The high end is smooth and defined, while the lowest of frequencies are well controlled and extended. When paired with the Sopra 3s, it was easy to see what a great job the Supernait 3 does with LF dynamics. Tracking through the entirety of David Gray’s White Ladder, I was constantly impressed with the sheer weight that these tracks were presented.

 As the Naim amplifiers are class B designs, they do not run hot, even when pushed hard. Playing most of the new AC/DC record, Power Up, at a juvenile level still leaves the Supernait 3 barely warm to the touch. The Naim sounds equally good with the volume down low. Aimee Mann’s rendition of the Carpenters tune “Yesterday Once More” (From the Vinyl soundtrack) shows off plenty of tonal delicacy and finesse. This is an amp for all seasons.

What the Naim amplifiers deliver is effortless pace and timing reproduction. They are not quite as vivid as your favorite tube amplifier in terms of creating a huge soundfield in all three dimensions. The Supernait is not a small sounding amplifier, though it is not engulfing the way the (all vacuum tube) VAC i170 is. Definitely a different feel. And in all fairness, the apparent sound of the Supernait’s gets “bigger” when you step up to the external power supply. In the context of a $5,000 integrated with phono, it’s still top of the range. It’s also worth mentioning that even without an external power supply, the Supernait 3 offers a high level of dynamic engagement, even with power-hungry speakers like the Harbeth Compact 7s we have on hand.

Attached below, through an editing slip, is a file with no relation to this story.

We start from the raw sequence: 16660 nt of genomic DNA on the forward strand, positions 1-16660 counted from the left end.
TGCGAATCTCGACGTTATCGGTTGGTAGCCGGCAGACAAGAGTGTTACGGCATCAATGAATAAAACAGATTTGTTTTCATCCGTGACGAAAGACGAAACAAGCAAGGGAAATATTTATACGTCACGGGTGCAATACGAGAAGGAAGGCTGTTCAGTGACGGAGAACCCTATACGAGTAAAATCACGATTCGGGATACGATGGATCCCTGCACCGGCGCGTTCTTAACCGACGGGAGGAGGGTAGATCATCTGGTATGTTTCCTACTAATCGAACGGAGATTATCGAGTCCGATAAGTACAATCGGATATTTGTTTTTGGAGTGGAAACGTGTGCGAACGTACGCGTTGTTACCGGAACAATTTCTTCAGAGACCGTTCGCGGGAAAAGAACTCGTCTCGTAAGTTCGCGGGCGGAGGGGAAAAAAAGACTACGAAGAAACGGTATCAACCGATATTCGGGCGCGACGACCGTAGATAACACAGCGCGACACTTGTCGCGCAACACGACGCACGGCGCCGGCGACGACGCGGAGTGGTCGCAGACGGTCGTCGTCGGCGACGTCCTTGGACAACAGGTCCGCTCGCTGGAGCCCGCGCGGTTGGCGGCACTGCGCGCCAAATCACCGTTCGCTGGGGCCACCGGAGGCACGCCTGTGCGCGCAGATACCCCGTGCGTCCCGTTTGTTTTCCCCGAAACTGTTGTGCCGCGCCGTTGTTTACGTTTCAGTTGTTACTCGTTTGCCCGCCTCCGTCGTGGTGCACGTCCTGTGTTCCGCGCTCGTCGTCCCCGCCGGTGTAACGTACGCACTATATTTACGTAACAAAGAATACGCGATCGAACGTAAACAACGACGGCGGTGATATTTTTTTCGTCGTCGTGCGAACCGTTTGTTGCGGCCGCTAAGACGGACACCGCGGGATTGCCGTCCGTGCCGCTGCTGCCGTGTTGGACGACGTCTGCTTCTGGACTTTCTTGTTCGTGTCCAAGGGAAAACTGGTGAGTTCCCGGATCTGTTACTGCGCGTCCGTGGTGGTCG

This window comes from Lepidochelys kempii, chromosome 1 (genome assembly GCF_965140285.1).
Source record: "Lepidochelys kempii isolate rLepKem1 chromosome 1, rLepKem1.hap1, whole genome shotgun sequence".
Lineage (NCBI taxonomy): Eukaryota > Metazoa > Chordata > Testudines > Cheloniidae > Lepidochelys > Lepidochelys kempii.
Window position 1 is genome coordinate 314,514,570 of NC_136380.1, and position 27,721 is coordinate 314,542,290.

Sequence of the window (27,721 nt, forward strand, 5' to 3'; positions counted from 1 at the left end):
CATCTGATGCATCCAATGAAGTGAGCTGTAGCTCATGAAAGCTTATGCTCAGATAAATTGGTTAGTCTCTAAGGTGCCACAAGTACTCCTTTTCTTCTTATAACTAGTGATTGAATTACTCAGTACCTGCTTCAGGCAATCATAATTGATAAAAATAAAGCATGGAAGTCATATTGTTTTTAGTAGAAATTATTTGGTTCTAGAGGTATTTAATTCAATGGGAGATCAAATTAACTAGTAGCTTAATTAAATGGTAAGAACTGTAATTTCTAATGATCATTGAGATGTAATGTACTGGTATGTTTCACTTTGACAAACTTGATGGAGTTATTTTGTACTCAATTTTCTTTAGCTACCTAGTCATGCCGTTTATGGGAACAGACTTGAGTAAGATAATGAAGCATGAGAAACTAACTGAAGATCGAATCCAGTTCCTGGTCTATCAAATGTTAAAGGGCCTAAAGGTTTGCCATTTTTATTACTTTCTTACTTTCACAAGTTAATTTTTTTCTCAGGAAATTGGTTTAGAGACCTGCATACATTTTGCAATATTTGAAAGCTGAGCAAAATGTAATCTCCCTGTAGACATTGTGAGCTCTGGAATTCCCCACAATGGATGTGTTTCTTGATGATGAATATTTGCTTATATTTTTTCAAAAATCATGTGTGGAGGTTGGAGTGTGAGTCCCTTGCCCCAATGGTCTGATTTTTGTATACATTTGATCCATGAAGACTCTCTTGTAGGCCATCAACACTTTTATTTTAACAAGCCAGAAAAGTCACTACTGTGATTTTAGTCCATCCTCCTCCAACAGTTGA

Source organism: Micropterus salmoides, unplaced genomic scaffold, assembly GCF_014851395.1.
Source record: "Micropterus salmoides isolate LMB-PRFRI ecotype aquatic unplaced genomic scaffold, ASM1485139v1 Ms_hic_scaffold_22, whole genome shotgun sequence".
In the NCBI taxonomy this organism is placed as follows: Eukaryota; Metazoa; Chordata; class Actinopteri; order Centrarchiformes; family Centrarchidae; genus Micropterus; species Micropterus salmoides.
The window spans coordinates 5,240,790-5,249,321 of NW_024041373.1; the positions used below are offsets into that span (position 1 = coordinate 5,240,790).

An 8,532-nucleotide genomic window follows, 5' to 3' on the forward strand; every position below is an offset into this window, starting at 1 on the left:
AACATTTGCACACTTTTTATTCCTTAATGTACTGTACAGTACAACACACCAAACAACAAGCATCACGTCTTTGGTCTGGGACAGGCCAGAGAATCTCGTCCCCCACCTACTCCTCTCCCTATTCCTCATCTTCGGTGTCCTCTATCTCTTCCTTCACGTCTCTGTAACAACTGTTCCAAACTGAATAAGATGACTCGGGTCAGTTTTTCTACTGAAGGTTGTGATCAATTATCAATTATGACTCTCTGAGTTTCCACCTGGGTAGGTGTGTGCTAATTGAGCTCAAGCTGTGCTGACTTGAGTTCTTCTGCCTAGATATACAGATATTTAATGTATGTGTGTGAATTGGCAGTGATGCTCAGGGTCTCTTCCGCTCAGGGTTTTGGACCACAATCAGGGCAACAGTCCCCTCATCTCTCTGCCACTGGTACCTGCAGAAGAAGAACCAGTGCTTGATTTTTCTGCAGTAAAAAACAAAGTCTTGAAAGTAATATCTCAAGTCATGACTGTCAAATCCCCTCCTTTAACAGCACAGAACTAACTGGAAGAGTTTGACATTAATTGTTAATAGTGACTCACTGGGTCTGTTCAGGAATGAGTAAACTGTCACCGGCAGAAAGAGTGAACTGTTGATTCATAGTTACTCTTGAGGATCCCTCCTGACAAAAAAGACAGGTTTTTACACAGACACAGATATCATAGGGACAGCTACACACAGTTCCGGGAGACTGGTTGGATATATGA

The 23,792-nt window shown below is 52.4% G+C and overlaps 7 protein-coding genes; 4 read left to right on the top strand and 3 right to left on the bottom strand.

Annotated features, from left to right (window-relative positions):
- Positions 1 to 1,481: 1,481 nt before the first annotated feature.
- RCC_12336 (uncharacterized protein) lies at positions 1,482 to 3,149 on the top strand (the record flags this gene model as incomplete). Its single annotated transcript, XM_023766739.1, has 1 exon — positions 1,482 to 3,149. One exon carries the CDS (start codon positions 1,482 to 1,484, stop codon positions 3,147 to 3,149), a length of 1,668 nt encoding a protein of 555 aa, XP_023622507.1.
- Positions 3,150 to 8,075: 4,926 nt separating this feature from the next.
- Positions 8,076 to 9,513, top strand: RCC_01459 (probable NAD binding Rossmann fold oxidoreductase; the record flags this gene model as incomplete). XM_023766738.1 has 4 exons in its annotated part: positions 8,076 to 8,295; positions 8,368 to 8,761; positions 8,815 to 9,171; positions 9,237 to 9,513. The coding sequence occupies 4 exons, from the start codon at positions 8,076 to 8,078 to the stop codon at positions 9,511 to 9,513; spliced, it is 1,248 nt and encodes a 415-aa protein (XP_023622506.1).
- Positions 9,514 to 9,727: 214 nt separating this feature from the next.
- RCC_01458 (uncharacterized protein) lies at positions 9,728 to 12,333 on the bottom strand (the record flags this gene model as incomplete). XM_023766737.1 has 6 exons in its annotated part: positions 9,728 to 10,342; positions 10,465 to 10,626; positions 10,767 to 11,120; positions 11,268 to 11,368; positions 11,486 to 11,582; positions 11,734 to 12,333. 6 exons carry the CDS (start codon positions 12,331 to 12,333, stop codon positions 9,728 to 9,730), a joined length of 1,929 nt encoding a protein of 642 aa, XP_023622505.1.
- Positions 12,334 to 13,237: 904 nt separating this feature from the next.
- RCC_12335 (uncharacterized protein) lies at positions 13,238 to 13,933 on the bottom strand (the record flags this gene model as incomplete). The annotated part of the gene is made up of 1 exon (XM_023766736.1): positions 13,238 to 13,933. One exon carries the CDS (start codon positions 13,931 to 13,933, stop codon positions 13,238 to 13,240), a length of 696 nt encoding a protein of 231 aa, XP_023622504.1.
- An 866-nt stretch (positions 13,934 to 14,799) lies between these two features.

The only speakers we would suggest staying away from are a full range ESL. The highly capacitive load that these speakers present did not make for a clean sound. In all fairness to the Naim, The $8,000 Esoteric and a $20k CH Precision integrated that came through our doors fared no better with the Quads – they are the ultimate amplifier torture. The rest of you will be just fine.

Aesthetics and such